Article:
You may have already read one of the numerous articles I’ve written for DDS Magazine stressing the importance of black women travelling and living their best lives. Heck, I wrote one last week titled “Why I Think Every Black Woman Should Travel At Least Once“. Yet, even being a vehement advocate for black women expanding our options and travelling, I can’t help but feel that we are often sold a dream when it comes to black travel.
And unfortunately, I have been a part of selling this untrue dream to black women. The narrative we so often hear—the one that is told in an effort to encourage black women to travel more— is that racism, colorism and all the other “isms” are unique to the United States. People love to pretend that travel is a way to escape micro-aggressions, police brutality and the all-around hardships of living in North America as a black woman.
However, Europe has a very dark past when it comes to its historical treatment of black people and black women, specifically. While we often point fingers at the United States and regions of South America for their heavy role in the transatlantic slave trade, we are all too willing to forget the fact that both Europe played a role in the slave trade in Spanish New World colonies and that Southern Europe especially (yes, I’m looking at you, Spain and Portugal) also had their own mini slave trade.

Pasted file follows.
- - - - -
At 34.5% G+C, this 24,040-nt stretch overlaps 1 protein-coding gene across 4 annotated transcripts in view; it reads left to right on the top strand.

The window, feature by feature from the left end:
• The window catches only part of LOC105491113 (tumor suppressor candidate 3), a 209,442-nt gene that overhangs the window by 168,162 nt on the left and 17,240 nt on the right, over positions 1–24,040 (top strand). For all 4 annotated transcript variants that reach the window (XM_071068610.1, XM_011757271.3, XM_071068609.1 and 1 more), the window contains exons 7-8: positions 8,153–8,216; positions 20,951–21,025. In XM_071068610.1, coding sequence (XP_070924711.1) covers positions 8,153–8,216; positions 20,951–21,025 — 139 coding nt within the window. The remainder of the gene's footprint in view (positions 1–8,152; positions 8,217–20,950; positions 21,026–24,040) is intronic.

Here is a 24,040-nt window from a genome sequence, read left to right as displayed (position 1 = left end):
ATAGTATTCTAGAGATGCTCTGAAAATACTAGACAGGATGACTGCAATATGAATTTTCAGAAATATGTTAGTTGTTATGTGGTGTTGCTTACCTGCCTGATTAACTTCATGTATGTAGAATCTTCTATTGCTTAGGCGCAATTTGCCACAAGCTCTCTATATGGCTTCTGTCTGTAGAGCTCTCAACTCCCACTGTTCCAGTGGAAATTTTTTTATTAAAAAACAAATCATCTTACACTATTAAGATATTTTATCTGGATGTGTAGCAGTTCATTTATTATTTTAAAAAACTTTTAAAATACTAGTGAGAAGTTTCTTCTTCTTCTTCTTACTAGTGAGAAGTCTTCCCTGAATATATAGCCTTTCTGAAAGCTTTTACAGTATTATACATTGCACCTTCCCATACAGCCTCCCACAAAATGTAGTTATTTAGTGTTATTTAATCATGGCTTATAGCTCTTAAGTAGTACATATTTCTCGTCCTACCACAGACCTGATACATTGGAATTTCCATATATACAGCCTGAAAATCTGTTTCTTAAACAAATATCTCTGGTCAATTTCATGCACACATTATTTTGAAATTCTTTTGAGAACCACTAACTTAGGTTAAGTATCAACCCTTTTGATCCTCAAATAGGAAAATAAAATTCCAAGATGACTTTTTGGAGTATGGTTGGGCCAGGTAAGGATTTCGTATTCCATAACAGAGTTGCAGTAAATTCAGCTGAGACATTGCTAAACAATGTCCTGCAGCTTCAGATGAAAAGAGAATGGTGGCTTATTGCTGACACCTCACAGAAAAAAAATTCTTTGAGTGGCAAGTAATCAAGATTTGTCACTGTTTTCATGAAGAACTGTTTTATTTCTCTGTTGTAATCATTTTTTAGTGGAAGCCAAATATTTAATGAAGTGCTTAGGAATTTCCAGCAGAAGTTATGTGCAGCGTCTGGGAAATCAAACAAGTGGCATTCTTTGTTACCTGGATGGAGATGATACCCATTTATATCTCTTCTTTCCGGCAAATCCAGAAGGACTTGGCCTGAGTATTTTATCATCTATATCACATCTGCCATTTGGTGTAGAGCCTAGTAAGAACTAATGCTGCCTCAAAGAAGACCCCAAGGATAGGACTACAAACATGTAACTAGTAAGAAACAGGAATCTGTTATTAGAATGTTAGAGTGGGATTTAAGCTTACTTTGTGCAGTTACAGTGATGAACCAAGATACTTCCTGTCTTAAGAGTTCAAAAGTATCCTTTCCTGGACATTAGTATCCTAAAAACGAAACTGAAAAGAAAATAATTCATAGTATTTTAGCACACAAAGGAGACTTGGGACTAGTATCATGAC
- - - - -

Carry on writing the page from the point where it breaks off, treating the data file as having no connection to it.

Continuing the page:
Thanks to the creation of the Asiento system (which functioned between 1543-1834), other countries were able to sell African people into slavery to the Spanish, which obviously led to an increase of blacks in the Iberian Peninsula. Antumi Toasijé wrote in the Journal of Black Studies, “African peoples have an ancient presence in the Iberian Peninsula. In fact, Spanish identity especially has been forged on the frontlines of African and European interaction.”
I don’t want to turn this article into a history lesson, but the last historical fact that I’ll leave you with is the truth that as the transatlantic trade developed, ship captains and plantation owners periodically transported African people back to Northern Europe (think England, Scotland, etc) where many blacks were sold to work as domestic servants. Many black children were sold too.
We already know slavery was a thing. A terrible thing, yes, but it’s also a thing of the past (so they say). What does any of this have to do with black women living in today’s time?
Well, the history of sliding European racist sentiments under the rug is a tradition that continues to this day. With the exception of Northern Europeans, both Central and Southern Europeans are known for being quite blunt. As a result, we are often encouraged to excuse their racist or ignorant comments about our hair, features and body types because “they don’t know any better” or because they don’t have the same historical understanding of race relations nor the same concept of race as North America. This is untrue.
Europeans aren’t any more or less color-blind than Americans–they see race just like everybody else on this planet. As I mentioned above, blacks have been existing all over Europe and there’s simply no excuse for the continued ignorance that persists in Europe. Yet, there are an abundance of stories about black soccer players in Europe enduring mounds of verbal abuse and being compared to animals, simply for existing in a traditionally white sphere.